In this city, August 31st, David Decelle, aged 66 years.
               In this city, August 31st, Marjorie Velma, infant child of Adelbert H. and
          Nellie Cora McRonald, aged 3 weeks, 6 days.
              In this city, August 31st, Benjamin, infant child of Norah Hall, aged 1 month,
          and 27 days.
               In this city, August 30th, Kisten (Kristen?) E., infant daughter of Christian
         B. and Laura Baade, aged 1 year,1 month.
               In this city, September 1st, Madeline, daughter of George E. and Mary E.
          Ward, aged 3 years, 1 month. (Haverhill papers please copy.)
               In this city, September 1st, Jeremiah Conley.
               In this city, September 2nd,  Honora, widow of the late Thomas Neely, aged
          57 years.
               In this city, September 2nd, Catherine G., youngest child of John F. and Mary
          Kelley, aged 6 months.
               In this city, September 1st, Franklin F. youngest child of Franklin L. and
         and Annie Hunnewell, aged 6 months, 6 days.
               In this city, September 3rd, Ella M., wife of George H, Kane, aged 39 years.
               In this city, September 2nd, Agnes J. Mulloy, aged 17 years, 5 days.
               In this city, September 3rd, Thaddeus S. Hatch, 65 years, 1 month.
               In this city, September 3rd, Francis J. infant son of Francis W. and Nora
          Gourivan, aged 4 months, 15 days.
               In this city, September 3rd, Mary E., daughter of William and Catherine
         Colney, aged 15 years, 25 days.
               In this city, September 4th, Catherine B., infant daughter of James A. and
         Kate K. Millett, aged 3 months, 18 days. (Bath paper please copy.)
               In this city, September 6th, Sarah C., widow of the late Foster Jordan, aged
          85 years.
               In South Portland, September 2nd, James H. Johnson, aged 73 years, 10
          months, 15 days.
               In South Portland, September 2nd, Richard Lee, aged 71 years.
               In Stroudwater, August 31th, Stephen Howard aged 60 years, 11 months.
               In Deering, August 31st, Alexander Higgins, aged 70 years, 6 months.
          In South  Portland, September 1st, Captain Elmer M. York, aged 35 years,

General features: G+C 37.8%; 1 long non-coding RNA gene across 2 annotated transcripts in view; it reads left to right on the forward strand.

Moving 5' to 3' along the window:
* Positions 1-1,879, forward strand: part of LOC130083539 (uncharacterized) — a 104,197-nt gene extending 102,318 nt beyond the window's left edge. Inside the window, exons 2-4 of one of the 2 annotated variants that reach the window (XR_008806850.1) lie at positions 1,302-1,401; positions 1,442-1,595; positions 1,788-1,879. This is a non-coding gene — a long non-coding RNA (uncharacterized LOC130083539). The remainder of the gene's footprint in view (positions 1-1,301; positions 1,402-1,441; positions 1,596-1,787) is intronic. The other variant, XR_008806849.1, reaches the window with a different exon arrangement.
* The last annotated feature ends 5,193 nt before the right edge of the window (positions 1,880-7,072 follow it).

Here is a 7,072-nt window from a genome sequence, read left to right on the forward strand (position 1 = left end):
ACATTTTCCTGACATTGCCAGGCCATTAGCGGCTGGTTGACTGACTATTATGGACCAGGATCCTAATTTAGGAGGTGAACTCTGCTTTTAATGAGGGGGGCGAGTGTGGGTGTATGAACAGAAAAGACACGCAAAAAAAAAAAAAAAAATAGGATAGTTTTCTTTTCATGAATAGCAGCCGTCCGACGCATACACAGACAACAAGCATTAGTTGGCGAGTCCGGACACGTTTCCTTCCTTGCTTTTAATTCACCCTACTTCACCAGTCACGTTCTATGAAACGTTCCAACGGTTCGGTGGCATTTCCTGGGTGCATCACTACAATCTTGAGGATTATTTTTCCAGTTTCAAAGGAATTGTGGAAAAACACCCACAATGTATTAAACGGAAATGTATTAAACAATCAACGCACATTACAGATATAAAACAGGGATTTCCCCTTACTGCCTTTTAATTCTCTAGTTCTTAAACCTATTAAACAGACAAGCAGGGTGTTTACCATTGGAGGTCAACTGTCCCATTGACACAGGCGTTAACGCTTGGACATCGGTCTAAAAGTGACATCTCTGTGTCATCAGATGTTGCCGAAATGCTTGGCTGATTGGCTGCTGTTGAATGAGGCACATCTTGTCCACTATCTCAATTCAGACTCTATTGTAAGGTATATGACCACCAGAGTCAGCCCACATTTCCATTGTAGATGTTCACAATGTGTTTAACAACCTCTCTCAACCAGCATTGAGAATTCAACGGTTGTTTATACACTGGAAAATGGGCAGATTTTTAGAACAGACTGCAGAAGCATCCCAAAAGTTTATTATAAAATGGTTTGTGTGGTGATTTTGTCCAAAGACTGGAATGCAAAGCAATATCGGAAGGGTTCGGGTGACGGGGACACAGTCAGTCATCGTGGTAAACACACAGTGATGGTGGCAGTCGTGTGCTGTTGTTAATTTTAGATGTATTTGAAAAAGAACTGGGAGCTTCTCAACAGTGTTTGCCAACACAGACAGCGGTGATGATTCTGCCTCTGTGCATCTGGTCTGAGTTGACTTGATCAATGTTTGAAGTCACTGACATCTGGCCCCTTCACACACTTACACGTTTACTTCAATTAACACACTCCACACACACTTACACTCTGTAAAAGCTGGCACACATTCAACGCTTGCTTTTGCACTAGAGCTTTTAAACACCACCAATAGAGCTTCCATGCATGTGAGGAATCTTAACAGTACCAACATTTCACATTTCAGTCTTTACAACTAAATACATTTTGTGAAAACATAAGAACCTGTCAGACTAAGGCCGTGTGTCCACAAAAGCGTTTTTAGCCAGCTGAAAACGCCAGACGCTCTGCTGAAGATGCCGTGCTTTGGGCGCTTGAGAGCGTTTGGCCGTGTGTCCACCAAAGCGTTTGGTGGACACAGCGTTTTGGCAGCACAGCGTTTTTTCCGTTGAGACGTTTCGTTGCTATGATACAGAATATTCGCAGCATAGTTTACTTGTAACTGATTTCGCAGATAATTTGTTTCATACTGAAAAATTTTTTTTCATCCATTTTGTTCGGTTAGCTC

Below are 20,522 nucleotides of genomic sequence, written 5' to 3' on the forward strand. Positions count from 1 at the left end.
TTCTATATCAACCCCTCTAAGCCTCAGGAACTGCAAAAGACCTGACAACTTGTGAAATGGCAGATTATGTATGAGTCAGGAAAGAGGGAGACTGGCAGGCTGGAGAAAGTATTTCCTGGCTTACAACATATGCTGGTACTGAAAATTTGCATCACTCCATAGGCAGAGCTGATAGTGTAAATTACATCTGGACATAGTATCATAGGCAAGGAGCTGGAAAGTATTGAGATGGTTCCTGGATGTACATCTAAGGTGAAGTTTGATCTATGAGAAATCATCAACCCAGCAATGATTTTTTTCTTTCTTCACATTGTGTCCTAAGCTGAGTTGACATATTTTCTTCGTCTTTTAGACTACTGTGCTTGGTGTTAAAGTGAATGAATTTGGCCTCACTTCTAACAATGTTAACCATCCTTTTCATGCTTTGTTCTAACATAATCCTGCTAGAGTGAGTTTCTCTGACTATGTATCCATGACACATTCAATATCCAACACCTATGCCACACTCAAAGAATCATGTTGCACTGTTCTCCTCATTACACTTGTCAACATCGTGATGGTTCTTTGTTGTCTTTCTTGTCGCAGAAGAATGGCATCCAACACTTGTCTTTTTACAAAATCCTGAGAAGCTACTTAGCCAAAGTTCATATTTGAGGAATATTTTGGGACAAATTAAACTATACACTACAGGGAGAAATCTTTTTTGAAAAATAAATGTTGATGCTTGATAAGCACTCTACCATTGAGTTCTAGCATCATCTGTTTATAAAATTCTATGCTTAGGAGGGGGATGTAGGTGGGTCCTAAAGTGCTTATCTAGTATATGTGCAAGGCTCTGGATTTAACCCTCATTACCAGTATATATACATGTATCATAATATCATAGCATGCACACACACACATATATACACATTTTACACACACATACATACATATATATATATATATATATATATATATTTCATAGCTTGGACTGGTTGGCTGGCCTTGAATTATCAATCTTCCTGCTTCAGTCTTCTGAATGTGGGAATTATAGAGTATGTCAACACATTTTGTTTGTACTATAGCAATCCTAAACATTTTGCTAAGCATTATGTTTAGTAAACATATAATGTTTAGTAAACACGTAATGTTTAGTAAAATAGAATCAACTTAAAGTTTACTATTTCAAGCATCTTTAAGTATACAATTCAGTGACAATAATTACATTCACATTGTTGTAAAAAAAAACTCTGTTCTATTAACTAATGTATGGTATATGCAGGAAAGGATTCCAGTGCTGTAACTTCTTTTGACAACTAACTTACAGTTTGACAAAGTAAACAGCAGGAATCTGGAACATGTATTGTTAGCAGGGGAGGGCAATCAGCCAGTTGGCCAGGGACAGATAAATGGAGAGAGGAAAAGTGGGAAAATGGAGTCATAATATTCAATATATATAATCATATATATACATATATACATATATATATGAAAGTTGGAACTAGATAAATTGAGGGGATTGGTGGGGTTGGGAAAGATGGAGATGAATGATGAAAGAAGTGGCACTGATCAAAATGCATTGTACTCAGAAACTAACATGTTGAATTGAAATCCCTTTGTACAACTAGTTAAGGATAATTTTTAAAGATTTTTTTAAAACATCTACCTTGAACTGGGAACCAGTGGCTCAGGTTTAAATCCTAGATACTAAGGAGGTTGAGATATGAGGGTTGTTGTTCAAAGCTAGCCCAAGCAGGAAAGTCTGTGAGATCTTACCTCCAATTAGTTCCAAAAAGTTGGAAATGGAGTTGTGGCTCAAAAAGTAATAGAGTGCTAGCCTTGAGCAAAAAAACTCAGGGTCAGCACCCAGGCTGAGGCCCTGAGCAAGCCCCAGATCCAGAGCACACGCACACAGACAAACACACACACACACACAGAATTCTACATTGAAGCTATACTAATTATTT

5 months, 11 days.
               In Cape Elizabeth, August 31st, John H. Colley, aged 83 years.
               In Bowery Beach, August 30, Joshua Chamberland, aged 77 years,
          3 months. (Cape Elizabeth)
               In Gray, August 30th, Mrs. Lucette, widow of he late Jacob Clark, Esq.,
          aged 75 years, 11 months.
               In Boston, September 1st, Harriet L., widow of the late George M. Stevens.
               In Vinalhaven, August 20th, Hezekiah Amos, aged 77 years.
               In Jefferson, August 18th, Mrs. Minerva Kennedy, aged 57 years.
               In Phipsburg, August 25th, Walter F. Wyman, aged 14 years.
               In Belfast, August 18th, Jane W. Thurston, aged 70 years; 33rd  (as written)
          (30?) Mrs. Susan E. Ginn, aged 52.
               In Calais, August 19th, Frank  E. Hill, aged 40 years; Ernest T. Lee, aged
          36 years; 24th, Fannie M. Thayer, aged 29 years.
              In Bath, August 28th, Maurice W. Hunt, aged 22 years; May Patten Welch,
         aged 35 years.
              In Biddeford, August 28th, George F. Goodwin, aged 50 years; 27th George
          F. Goodwin, aged 50 years; 27th, William Andrews,, aged 34 years.
               In Limington, August 28th, Professor William G. Lord, aged 70 years.
               In East Deering, September 8th, Mary M., wife of Louis M. Cloudman,
          of Boston.

Sunday, September 21, 2014



               In this city, September 9th, by Rev. Rollin P Hack, assisted by Rev. J. H.
          Hallock, Alfred Eugene Nickerson and Mabel Louise Hopper, both of Portland.
               In this city, September 1st, by Rev. J. L. Jenkins, assisted by Rev. C. E. Gruver
          of Lock Haven, Pa., father of the groom, Elbert A. Gruver of Philadelphia and
          Margaret F. Hinkley, of this city.
              In York, August 26th, Pearl Norton and Florence J. Plaisted.
              In Winthrop, August 17th, Loring Herrick of Leeds, and Linda Clifford.
              In North Vassalboro, August 20th, Augustus Glazier of Winslow, and Elizabeth
              In Richmond, August 18th, Redmon Elliot of South Portland, and Josephine
              In Bangor, August 29th, John F. Berry and Mrs. Louisa Geaton, both of Bangor.
              In Sullivan, August 18th, Fletcher F. Martin and Laura E. Whitten.
              In Augusta, August 20th,  Frank E. McFarrand and Ethel Cummingham, of
              In Blanchard, August 17th, George Day and Bessie Pullen.
              In Farmington, August 28th, Edwin O. Brown and Evelyn L. Jones; Leroy M.
         Pike of Livermore and Lena B. Kinney; Rufus Hodgkins and Annie P.